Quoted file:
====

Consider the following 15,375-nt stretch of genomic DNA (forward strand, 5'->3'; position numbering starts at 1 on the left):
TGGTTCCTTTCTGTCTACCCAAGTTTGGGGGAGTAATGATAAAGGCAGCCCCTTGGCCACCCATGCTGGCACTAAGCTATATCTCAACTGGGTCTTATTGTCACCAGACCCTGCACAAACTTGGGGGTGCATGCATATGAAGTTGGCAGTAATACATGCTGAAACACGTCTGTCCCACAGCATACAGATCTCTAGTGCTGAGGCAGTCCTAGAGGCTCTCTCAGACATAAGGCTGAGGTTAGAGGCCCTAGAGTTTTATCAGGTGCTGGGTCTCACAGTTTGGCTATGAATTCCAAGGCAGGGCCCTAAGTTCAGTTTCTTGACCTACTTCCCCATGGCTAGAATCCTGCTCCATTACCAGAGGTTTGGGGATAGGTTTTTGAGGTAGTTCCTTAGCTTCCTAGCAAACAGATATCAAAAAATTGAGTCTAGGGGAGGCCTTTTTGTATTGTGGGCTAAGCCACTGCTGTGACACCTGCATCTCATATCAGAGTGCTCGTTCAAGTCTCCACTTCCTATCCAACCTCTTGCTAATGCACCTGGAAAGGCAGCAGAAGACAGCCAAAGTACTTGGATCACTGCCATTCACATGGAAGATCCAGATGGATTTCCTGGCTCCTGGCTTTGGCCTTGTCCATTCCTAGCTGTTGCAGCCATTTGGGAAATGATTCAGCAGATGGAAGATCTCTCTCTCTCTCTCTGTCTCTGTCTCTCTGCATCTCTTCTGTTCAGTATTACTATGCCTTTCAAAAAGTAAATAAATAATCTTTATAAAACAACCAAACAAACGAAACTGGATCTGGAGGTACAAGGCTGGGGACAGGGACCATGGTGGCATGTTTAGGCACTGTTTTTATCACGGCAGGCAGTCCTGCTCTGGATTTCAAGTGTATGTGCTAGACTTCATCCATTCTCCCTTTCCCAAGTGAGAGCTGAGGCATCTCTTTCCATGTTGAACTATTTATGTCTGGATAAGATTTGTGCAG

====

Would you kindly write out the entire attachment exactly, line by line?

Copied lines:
Consider the following 15,375-nt stretch of genomic DNA (forward strand, 5'->3'; position numbering starts at 1 on the left):
TGGTTCCTTTCTGTCTACCCAAGTTTGGGGGAGTAATGATAAAGGCAGCCCCTTGGCCACCCATGCTGGCACTAAGCTATATCTCAACTGGGTCTTATTGTCACCAGACCCTGCACAAACTTGGGGGTGCATGCATATGAAGTTGGCAGTAATACATGCTGAAACACGTCTGTCCCACAGCATACAGATCTCTAGTGCTGAGGCAGTCCTAGAGGCTCTCTCAGACATAAGGCTGAGGTTAGAGGCCCTAGAGTTTTATCAGGTGCTGGGTCTCACAGTTTGGCTATGAATTCCAAGGCAGGGCCCTAAGTTCAGTTTCTTGACCTACTTCCCCATGGCTAGAATCCTGCTCCATTACCAGAGGTTTGGGGATAGGTTTTTGAGGTAGTTCCTTAGCTTCCTAGCAAACAGATATCAAAAAATTGAGTCTAGGGGAGGCCTTTTTGTATTGTGGGCTAAGCCACTGCTGTGACACCTGCATCTCATATCAGAGTGCTCGTTCAAGTCTCCACTTCCTATCCAACCTCTTGCTAATGCACCTGGAAAGGCAGCAGAAGACAGCCAAAGTACTTGGATCACTGCCATTCACATGGAAGATCCAGATGGATTTCCTGGCTCCTGGCTTTGGCCTTGTCCATTCCTAGCTGTTGCAGCCATTTGGGAAATGATTCAGCAGATGGAAGATCTCTCTCTCTCTCTCTGTCTCTGTCTCTCTGCATCTCTTCTGTTCAGTATTACTATGCCTTTCAAAAAGTAAATAAATAATCTTTATAAAACAACCAAACAAACGAAACTGGATCTGGAGGTACAAGGCTGGGGACAGGGACCATGGTGGCATGTTTAGGCACTGTTTTTATCACGGCAGGCAGTCCTGCTCTGGATTTCAAGTGTATGTGCTAGACTTCATCCATTCTCCCTTTCCCAAGTGAGAGCTGAGGCATCTCTTTCCATGTTGAACTATTTATGTCTGGATAAGATTTGTGCAG